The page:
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The Joys of Trend Following, by Victor Niederhoffer

One hates to be a sore winner, or to risk becoming hubristic, and one knows that he will risk the fate of Cassandra in the home of Agamemnon, but in view of the consistency with which I have cast doubt on the continuity and wisdom of trend following, it does seem appropriate to retrospect a bit. First one notes that Practical Speculation contains a chapter on the statistical reasons that trend following doesn’t work. Same for Ed Spec. And numerous columns in MoneyCentral and posts on this site limned this theme.

One also notes that the various trend following clubs and associations consider me a complete moron and worse, and love to point out that my ability to run a hedge fund (have I mentioned my disaster in 1997 recently?) is equal to my knowledge about trend following. And yes, I have been known to take a position against a trend and as far as I know, never with one in many, many tens of thousands of trades I have put on.

Thus, the news that at least two of the three greatest gurus of trend following are down some 30 to 40% so far this year (the southern one after a 9% rise), is not surprising to those who have followed the various warnings, admonitions and guidedictions from Collab and me. One hopes for everyone’s sake that the trend followers will bounce back from this drawdown as they have many times in the past.

Also reassuring, at least on the surface, is the review of research from some of them that studies of market moves over the last 100 years show that the time to add more to the trend following idea was after periods of the greatest drawdowns. But despite the hopes for success, and one must note that he is indeed a friend, fellow traveler and supporter of at least one of the three greats (and an admirer of at least one of the others for his business acumen and hard work following his community college education), one has his doubts concerning the reassuring conclusions that emanate from the research.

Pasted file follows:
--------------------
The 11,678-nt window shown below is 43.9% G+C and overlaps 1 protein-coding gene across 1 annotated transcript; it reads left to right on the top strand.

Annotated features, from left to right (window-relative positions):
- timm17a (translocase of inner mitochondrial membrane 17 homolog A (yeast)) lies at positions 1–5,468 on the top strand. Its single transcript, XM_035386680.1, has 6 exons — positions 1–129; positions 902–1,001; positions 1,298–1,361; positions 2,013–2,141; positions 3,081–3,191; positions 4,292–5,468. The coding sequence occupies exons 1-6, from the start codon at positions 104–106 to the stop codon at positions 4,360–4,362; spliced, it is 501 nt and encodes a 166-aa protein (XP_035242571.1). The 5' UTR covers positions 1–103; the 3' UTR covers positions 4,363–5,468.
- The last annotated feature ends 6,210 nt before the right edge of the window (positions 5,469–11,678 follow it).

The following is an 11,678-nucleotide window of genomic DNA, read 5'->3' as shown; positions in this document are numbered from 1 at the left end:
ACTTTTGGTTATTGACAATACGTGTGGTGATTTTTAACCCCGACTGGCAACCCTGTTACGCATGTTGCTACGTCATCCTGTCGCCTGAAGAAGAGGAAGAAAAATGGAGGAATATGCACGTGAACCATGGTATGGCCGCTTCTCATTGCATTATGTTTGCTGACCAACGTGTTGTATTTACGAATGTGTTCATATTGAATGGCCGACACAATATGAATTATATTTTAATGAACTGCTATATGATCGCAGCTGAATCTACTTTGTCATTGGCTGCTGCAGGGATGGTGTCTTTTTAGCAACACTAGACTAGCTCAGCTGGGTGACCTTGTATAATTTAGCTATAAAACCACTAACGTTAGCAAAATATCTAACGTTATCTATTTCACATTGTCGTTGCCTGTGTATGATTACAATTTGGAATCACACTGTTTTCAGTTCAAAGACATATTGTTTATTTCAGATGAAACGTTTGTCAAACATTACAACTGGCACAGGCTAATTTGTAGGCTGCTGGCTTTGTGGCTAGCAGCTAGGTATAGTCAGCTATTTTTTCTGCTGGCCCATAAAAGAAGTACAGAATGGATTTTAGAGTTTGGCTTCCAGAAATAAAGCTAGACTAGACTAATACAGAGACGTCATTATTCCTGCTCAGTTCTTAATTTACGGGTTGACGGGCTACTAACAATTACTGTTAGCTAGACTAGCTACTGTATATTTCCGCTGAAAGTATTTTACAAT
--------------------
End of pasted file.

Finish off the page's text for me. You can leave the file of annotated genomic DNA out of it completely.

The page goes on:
The main reason for doubt is that what happened 100 years ago is not that relevant to what will happen tomorrow. Indeed, to the extent that many markets were not big enough in the past for active trend following to play a substantial part in the market's dynamics, one feels that the relevance of even recent years is very minor. Furthermore, even if there were relevance, the principle of ever changing cycles (see bacon), would make even relevant statistically significant results somewhat suspect for the future. However, as we have often pointed out, because of the small number of independent observations involved in the trend following results (all markets are highly correlated), and some of the trend followers change two or three times a year or less , the statistical significance of the past results and the confidence intervals to be drawn from them seem to us vastly overstated , even assuming that the future moves were drawn from distributions similar to the past.

But over and above all this, one notes the following. And this reflection is inspired by a recent visit one had with the former convertible arbitrageur and now buyer of undervalued companies, Mr. C.I.

Yes, trend following and buying volatility seem to have worked in recent years. But to what extent should conclusions for the future be based on a repeat of such things as the 1987 crash, the 9/11 tragedy, the long term credit debacle, the closing of the S&P in 1997 that gave me the final death blow, or a repeat of the July 2002 market swoon of 25% when personal tragedy struck Vic and his partner.

Along the same lines, granted that there has been a 20-year secular rise from 16% long term bond rates and 10% treasury rates in the cardigan years to the 4's and 2's today. Granted that many markets in fixed income and or those related to them, like stocks for example, would have shown fantastic returns to trend following during this period. Why should that give one confidence that following a similar method would work today? Granted that stocks suffered a three-year blood bath in the new century oughts, and they did something similar in the 1930s, and this allowed trend following in stocks to look good during those periods. Why should that lead to a theory that because it worked in the past, one should be pleased to commit much to it in the future?

One reflects on these thoughts with a feeling of humility and sadness. One's guard is great that there is negative serial correlation in the actual Results of trend followers (when adjusted properly for survivor bias). One's hope is that the market will not deal one or the other of us another terrible blow. 

Grandmaster Nigel Davies Responds:

I hypothesize that one aspect of the personality test I presented to the list may relate to trend following, ie whether someone is objective and logical ('head') or whether they tend to consider the feelings of others ('hearts'). I suspect that it's much more difficult for someone who likes to get on with people and is diplomatic and considerate to go against the crowd and enjoy taking their money. Indeed the 'heads' heavily outnumbered the 'hearts'.

Could it be that we are predisposed to a particular way of investing by who we are? Certainly one wouldn't identify the pink-trousered chairman as a trend follower unless these were the fashion.